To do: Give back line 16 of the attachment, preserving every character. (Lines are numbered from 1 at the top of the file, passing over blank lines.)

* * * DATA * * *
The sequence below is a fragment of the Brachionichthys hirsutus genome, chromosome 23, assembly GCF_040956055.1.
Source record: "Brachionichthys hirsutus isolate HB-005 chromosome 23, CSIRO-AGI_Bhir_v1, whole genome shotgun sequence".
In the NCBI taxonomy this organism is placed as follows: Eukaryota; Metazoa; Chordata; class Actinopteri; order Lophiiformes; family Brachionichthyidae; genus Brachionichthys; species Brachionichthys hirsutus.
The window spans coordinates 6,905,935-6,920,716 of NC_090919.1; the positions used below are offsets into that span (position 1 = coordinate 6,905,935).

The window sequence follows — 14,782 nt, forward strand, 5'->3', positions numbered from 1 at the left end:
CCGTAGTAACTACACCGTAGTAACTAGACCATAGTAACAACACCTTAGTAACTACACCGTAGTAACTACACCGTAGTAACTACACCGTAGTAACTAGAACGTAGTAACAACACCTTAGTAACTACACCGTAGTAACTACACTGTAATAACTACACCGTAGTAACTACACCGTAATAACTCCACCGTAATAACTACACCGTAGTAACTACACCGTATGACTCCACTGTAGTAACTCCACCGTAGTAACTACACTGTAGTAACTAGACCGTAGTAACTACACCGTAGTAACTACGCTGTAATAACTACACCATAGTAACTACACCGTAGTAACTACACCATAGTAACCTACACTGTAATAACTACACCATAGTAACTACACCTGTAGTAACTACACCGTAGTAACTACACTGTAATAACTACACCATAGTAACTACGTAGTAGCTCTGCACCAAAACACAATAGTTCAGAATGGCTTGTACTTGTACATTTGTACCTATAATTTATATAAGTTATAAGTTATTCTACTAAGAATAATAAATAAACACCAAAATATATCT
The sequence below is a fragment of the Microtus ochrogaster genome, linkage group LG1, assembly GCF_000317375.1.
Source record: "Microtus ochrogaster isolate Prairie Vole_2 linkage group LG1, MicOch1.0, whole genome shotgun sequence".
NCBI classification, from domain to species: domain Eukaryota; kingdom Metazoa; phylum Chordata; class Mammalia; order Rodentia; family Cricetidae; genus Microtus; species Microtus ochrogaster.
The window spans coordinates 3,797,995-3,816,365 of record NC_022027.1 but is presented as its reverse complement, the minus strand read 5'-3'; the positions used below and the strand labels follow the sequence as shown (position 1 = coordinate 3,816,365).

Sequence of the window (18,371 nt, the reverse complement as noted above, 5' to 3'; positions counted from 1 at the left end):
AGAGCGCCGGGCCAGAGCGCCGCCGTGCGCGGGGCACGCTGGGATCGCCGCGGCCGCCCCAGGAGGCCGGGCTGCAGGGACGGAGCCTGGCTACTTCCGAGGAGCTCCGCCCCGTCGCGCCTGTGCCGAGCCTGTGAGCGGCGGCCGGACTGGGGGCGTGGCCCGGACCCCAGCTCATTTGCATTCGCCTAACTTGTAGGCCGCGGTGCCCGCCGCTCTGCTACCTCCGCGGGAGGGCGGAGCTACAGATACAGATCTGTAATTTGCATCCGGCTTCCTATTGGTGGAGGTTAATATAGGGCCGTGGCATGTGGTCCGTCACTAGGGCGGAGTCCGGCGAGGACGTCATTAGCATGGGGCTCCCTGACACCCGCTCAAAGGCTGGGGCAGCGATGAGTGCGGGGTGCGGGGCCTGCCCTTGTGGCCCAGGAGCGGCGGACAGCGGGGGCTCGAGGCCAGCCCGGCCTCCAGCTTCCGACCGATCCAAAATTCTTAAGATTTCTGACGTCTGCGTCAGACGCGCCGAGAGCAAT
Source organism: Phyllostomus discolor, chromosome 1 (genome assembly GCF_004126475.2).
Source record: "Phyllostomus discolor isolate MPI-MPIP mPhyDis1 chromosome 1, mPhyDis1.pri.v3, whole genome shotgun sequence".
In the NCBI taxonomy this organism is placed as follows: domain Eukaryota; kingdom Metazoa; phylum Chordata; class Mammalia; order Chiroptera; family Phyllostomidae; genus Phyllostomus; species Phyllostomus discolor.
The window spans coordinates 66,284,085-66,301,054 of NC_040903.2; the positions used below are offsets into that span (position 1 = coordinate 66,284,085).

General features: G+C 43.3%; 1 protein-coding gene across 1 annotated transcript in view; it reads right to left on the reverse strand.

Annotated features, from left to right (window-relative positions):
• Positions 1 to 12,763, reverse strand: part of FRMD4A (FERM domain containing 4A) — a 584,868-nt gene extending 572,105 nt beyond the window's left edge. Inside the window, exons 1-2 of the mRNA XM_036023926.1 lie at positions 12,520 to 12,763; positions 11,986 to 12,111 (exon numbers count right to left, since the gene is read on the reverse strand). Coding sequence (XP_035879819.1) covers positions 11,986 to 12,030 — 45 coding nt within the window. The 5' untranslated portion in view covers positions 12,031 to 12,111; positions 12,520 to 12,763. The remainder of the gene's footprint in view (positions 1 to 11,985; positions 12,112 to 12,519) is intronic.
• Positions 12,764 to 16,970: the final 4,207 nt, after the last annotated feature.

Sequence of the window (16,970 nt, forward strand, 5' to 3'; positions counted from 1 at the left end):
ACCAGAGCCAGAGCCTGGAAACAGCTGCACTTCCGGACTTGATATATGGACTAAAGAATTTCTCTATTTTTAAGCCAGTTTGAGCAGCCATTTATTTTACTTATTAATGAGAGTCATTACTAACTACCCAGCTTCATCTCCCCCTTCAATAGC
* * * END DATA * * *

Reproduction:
The window spans coordinates 66,284,085-66,301,054 of NC_040903.2; the positions used below are offsets into that span (position 1 = coordinate 66,284,085).